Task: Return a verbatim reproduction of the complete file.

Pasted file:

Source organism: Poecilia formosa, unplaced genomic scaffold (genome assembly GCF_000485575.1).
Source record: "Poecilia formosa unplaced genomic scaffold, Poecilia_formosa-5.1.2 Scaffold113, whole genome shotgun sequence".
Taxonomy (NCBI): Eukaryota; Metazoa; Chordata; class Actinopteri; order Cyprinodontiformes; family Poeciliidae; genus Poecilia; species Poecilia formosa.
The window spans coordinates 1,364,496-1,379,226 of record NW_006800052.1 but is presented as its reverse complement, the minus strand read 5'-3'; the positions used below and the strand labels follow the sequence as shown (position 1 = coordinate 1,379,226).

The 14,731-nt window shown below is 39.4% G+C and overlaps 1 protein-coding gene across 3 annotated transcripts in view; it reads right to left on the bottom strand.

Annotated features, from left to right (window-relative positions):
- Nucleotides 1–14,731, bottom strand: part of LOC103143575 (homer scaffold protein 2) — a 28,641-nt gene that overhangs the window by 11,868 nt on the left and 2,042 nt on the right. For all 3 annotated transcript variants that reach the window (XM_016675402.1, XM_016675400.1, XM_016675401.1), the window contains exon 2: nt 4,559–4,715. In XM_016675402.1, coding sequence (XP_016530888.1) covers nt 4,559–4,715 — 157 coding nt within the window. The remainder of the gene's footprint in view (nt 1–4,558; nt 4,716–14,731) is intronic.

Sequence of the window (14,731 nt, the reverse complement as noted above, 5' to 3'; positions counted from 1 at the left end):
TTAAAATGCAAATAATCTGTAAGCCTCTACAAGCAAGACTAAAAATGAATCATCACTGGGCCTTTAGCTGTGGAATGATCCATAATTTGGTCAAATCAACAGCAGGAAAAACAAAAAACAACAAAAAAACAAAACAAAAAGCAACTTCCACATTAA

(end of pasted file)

Source organism: Poecilia formosa, unplaced genomic scaffold (genome assembly GCF_000485575.1).
Source record: "Poecilia formosa unplaced genomic scaffold, Poecilia_formosa-5.1.2 Scaffold113, whole genome shotgun sequence".
Taxonomy (NCBI): Eukaryota; Metazoa; Chordata; class Actinopteri; order Cyprinodontiformes; family Poeciliidae; genus Poecilia; species Poecilia formosa.
The window spans coordinates 1,364,496-1,379,226 of record NW_006800052.1 but is presented as its reverse complement, the minus strand read 5'-3'; the positions used below and the strand labels follow the sequence as shown (position 1 = coordinate 1,379,226).

The 14,731-nt window shown below is 39.4% G+C and overlaps 1 protein-coding gene across 3 annotated transcripts in view; it reads right to left on the bottom strand.

Annotated features, from left to right (window-relative positions):
- Nucleotides 1–14,731, bottom strand: part of LOC103143575 (homer scaffold protein 2) — a 28,641-nt gene that overhangs the window by 11,868 nt on the left and 2,042 nt on the right. For all 3 annotated transcript variants that reach the window (XM_016675402.1, XM_016675400.1, XM_016675401.1), the window contains exon 2: nt 4,559–4,715. In XM_016675402.1, coding sequence (XP_016530888.1) covers nt 4,559–4,715 — 157 coding nt within the window. The remainder of the gene's footprint in view (nt 1–4,558; nt 4,716–14,731) is intronic.

Sequence of the window (14,731 nt, the reverse complement as noted above, 5' to 3'; positions counted from 1 at the left end):
TTAAAATGCAAATAATCTGTAAGCCTCTACAAGCAAGACTAAAAATGAATCATCACTGGGCCTTTAGCTGTGGAATGATCCATAATTTGGTCAAATCAACAGCAGGAAAAACAAAAAACAACAAAAAAACAAAACAAAAAGCAACTTCCACATTAA